Guido Kerkhoff's first annual balance sheet as the new ThyssenKrupp manager is mixed. His plans for corporate department are brave but dangerous.
Thyssenkrupp goes to an uncertain future
"Welcome to the construction site" – with this guide leading Guido Kerkhoff through his conference to the first annual press as a Thyssenkrupp manager. This is a popular hackney surf of managers who want to prepare their employees for hard times and threatening changes. If it is appropriate, of course, with a traditional company, currently in two parts, and so incidentally it still resolves its steel kernel from the group. In one year alone, of course, because the steel is so strong and the elevator partition is weaker than ever.
A great deal remains the same as it's in ThyssenKrupp. The change also affects control levels of the divisions and supervision board. The biggest concern in the Ruhr region has chosen a radical break. This is so brave as it is dangerous. Kerkhoff's strategy may lead employees to a better future – but certainly a further step of uncertainty.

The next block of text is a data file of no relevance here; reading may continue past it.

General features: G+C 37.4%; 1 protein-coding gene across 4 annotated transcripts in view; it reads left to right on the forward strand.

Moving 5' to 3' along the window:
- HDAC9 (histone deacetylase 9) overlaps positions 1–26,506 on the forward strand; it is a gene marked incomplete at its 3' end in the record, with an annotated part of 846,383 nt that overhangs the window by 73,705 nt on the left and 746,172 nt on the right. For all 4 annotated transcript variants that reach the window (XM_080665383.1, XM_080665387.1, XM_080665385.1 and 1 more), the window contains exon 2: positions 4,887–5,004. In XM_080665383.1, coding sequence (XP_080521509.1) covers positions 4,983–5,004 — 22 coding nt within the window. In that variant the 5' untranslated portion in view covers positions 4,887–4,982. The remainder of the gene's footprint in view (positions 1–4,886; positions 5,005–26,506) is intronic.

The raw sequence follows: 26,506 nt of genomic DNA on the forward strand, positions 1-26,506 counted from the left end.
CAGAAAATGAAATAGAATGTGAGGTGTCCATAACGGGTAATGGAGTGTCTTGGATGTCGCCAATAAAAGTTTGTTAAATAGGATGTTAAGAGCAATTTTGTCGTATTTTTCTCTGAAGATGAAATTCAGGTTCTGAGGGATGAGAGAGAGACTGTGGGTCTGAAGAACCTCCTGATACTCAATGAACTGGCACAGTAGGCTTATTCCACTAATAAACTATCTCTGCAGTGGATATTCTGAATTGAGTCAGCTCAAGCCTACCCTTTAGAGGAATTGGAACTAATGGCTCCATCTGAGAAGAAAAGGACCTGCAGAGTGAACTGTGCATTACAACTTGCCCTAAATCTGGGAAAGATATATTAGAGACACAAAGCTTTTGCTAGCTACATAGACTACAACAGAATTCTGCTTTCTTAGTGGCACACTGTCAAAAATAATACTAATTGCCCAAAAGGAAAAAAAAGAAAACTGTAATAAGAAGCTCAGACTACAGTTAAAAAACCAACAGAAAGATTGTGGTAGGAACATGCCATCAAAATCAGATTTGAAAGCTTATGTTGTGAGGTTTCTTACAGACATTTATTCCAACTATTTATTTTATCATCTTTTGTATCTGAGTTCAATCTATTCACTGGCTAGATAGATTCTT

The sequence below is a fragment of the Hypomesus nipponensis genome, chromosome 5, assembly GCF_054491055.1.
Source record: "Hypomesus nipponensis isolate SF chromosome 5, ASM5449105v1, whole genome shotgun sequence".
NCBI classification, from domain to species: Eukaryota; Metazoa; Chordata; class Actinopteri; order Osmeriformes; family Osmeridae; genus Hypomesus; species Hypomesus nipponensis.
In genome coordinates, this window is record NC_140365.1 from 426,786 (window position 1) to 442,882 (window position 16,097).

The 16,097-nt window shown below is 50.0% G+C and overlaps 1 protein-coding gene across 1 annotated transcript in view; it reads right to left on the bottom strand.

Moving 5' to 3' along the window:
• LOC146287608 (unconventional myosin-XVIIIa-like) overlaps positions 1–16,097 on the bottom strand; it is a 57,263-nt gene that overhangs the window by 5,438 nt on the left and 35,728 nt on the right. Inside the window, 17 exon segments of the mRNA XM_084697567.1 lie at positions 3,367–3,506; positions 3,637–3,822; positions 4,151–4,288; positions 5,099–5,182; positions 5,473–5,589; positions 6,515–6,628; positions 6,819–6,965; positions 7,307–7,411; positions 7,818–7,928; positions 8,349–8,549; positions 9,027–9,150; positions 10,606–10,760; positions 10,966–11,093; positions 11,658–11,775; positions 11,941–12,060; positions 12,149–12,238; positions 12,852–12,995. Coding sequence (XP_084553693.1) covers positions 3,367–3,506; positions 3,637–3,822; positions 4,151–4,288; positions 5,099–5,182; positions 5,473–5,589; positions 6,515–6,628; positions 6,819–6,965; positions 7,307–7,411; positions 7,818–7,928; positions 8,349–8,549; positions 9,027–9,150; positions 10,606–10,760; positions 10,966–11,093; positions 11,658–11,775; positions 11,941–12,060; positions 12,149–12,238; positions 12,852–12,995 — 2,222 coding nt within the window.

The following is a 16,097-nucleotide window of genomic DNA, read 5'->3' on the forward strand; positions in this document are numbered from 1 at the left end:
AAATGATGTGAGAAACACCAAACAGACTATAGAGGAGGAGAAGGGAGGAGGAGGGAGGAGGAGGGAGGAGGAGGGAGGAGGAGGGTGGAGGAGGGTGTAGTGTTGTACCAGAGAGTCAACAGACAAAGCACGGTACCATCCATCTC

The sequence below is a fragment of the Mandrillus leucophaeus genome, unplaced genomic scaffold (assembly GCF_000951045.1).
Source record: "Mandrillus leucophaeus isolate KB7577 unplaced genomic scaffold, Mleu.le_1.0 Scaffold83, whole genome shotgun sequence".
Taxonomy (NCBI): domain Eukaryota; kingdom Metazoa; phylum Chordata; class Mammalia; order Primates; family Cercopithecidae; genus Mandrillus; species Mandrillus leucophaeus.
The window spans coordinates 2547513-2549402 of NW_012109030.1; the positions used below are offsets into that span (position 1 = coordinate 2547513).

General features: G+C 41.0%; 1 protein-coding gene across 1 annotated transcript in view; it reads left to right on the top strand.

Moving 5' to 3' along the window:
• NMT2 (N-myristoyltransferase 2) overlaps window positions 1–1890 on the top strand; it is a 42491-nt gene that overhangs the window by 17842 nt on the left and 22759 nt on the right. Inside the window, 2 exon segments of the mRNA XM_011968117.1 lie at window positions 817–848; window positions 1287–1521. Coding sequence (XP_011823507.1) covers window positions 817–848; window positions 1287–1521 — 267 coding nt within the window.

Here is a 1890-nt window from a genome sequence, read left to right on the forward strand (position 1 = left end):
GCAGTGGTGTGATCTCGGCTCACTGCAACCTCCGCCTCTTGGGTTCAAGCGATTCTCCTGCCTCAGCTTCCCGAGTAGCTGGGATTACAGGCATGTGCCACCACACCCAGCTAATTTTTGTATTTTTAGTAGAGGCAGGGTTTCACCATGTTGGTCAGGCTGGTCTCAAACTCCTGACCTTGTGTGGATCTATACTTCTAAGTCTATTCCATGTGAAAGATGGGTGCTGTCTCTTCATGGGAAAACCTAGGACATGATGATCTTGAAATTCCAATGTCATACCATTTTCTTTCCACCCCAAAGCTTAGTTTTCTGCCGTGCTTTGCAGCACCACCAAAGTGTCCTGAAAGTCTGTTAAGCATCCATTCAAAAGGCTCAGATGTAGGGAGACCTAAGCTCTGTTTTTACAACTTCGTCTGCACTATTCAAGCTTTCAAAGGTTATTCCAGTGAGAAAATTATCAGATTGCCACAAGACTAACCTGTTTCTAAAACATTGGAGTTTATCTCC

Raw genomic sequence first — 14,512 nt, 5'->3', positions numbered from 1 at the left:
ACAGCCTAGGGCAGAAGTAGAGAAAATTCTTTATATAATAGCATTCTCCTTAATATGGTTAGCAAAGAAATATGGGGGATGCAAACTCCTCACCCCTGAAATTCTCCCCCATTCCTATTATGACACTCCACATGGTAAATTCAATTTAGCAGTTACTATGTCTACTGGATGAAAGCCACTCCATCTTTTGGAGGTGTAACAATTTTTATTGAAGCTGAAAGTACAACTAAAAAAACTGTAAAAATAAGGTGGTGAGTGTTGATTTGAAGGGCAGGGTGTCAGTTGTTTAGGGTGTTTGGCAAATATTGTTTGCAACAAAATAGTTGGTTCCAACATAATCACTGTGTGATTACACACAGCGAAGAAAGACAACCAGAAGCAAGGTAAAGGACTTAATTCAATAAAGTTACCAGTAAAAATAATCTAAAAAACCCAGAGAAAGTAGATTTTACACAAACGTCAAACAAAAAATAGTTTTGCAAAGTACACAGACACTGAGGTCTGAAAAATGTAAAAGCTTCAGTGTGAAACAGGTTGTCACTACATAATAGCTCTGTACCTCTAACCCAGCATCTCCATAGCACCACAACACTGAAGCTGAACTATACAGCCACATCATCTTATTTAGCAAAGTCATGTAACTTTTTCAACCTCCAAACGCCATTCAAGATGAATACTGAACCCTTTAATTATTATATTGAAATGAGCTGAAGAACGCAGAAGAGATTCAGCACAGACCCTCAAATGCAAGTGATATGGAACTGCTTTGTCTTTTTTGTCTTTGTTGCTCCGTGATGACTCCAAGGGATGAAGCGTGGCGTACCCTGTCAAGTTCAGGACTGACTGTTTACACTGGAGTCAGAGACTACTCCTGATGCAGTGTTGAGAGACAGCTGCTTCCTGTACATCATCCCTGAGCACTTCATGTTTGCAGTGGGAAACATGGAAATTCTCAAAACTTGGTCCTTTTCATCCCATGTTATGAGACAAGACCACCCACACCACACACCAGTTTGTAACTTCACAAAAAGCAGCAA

As the tension among local companies does not want to share so far without a clear record. Eon, RWE, Metro – they all share. At best, what they have in common now is that it's not enough to separate the regions only. RWE and Eon are already planning the next radical change, which now shares both languages recently two years ago, a RWE subsidiary among themselves. The Metro has shared the food and electronics businesses separately – for the two new companies, it has been an idiot since then.
Thyssenkrupp can do better and, thanks to quiet reserves, it has no poor requirements for doing so. The Essenes have convinced their plan to share industrial goods and materials, as a whole, to large investors. New donors from US and Singapore believe clearly in the success of the Kerkhoff strategy. That's a good starting signal, but not more.